Australian court orders Google to pay $43 million for misleading users

Letters spell the word ‘alphabet’ as seen on a computer screen with a Google search page in this photo illustration taken in Paris, France, August 11, 2015. REUTERS/Pascal Rossignol/File Photo

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Aug 12 (Reuters) – Australia’s competition watchdog said on Friday the Google unit of Alphabet Inc (GOOGL.O) had been ordered by the country’s Federal Court to pay 60 million Australian dollars (42 $.7 million) in penalties for misleading users when collecting their personal location data. .

The court found that Google misled certain customers about personal location data collected through their Android mobile devices between January 2017 and December 2018. (https://reut.rs/3Ajr3Pn)

Google misled users into believing that the “location history” setting on their Android phones was the only way to collect location data, when a web and app activity monitoring feature allowed also collecting and storing local data, the Australian Competition and Consumer Commission (ACCC) said.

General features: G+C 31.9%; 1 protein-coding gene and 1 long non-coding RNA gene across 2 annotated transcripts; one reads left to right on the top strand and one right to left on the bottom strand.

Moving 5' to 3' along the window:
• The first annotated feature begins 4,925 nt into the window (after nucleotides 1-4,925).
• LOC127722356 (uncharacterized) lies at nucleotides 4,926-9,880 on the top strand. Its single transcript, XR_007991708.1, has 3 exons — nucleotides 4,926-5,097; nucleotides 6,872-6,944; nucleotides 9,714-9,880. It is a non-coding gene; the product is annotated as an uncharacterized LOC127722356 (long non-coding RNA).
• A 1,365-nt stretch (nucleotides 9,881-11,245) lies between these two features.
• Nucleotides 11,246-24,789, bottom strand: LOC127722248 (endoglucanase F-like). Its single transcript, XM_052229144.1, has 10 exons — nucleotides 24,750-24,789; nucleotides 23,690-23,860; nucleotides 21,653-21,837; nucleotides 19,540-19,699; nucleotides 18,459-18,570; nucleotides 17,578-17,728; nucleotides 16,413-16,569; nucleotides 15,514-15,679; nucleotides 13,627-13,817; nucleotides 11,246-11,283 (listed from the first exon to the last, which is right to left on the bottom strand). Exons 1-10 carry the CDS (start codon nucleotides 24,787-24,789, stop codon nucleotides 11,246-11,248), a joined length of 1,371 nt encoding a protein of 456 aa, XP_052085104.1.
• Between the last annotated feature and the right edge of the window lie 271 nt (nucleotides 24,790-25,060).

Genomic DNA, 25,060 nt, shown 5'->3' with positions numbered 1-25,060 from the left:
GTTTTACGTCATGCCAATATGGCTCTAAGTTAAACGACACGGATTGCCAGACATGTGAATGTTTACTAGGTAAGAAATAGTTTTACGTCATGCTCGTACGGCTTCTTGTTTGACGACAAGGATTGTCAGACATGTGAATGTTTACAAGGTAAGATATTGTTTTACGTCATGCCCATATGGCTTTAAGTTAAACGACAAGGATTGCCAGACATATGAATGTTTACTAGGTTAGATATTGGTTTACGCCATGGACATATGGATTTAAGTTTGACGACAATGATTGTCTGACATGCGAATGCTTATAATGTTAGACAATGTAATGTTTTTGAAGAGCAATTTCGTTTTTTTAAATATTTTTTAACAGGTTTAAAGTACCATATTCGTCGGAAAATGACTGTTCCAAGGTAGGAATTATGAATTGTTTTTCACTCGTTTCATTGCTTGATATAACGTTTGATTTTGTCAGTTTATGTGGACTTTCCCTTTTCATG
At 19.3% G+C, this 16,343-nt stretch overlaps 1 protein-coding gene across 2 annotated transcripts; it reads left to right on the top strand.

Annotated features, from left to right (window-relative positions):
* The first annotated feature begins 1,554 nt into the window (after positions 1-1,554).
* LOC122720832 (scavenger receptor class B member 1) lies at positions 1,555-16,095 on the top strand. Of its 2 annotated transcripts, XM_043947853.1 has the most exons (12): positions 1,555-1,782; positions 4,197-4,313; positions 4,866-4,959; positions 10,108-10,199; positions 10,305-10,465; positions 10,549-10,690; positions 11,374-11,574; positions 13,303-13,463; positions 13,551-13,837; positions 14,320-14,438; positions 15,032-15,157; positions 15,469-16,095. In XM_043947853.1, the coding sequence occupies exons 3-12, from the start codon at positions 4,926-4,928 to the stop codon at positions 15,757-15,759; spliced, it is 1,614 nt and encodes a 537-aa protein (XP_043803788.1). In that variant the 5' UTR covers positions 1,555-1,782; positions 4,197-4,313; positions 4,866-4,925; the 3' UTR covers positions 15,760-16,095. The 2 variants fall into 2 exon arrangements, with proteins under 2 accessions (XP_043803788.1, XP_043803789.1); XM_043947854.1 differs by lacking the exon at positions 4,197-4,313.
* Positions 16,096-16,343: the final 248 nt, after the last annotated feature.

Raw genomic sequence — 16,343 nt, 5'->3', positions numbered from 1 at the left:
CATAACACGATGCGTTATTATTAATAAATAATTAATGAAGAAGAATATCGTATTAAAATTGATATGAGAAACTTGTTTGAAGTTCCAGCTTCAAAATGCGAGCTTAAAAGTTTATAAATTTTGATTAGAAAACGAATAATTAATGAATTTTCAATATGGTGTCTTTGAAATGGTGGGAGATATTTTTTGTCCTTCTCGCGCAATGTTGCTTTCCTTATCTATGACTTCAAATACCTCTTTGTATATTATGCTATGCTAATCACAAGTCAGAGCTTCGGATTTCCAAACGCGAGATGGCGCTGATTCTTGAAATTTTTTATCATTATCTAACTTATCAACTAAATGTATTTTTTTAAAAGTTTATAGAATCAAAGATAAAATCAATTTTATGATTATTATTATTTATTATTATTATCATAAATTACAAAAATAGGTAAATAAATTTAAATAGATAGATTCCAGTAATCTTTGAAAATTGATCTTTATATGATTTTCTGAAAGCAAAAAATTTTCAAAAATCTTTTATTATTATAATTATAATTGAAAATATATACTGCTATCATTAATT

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The watchdog, which estimates that 1.3 million Google account users in Australia may have been affected, began legal action against the company and its local unit in October 2019.

Google took corrective action in 2018, the regulator said.

In an emailed statement, Google said it fixed the issue and added that it had made location information simple to manage and easy to understand.

The search engine giant has been embroiled in legal action in Australia over the past year as the government mulls and passes legislation requiring Google and Meta Platforms (META.O) Facebook to pay media companies for the content of their platforms. (https://reut.rs/3JRaTzz)

($1 = 1.4055 Australian dollars)

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Reporting by Navya Mittal in Bangalore; Editing by Sriraj Kalluvila

Our standards: The Thomson Reuters Trust Principles.

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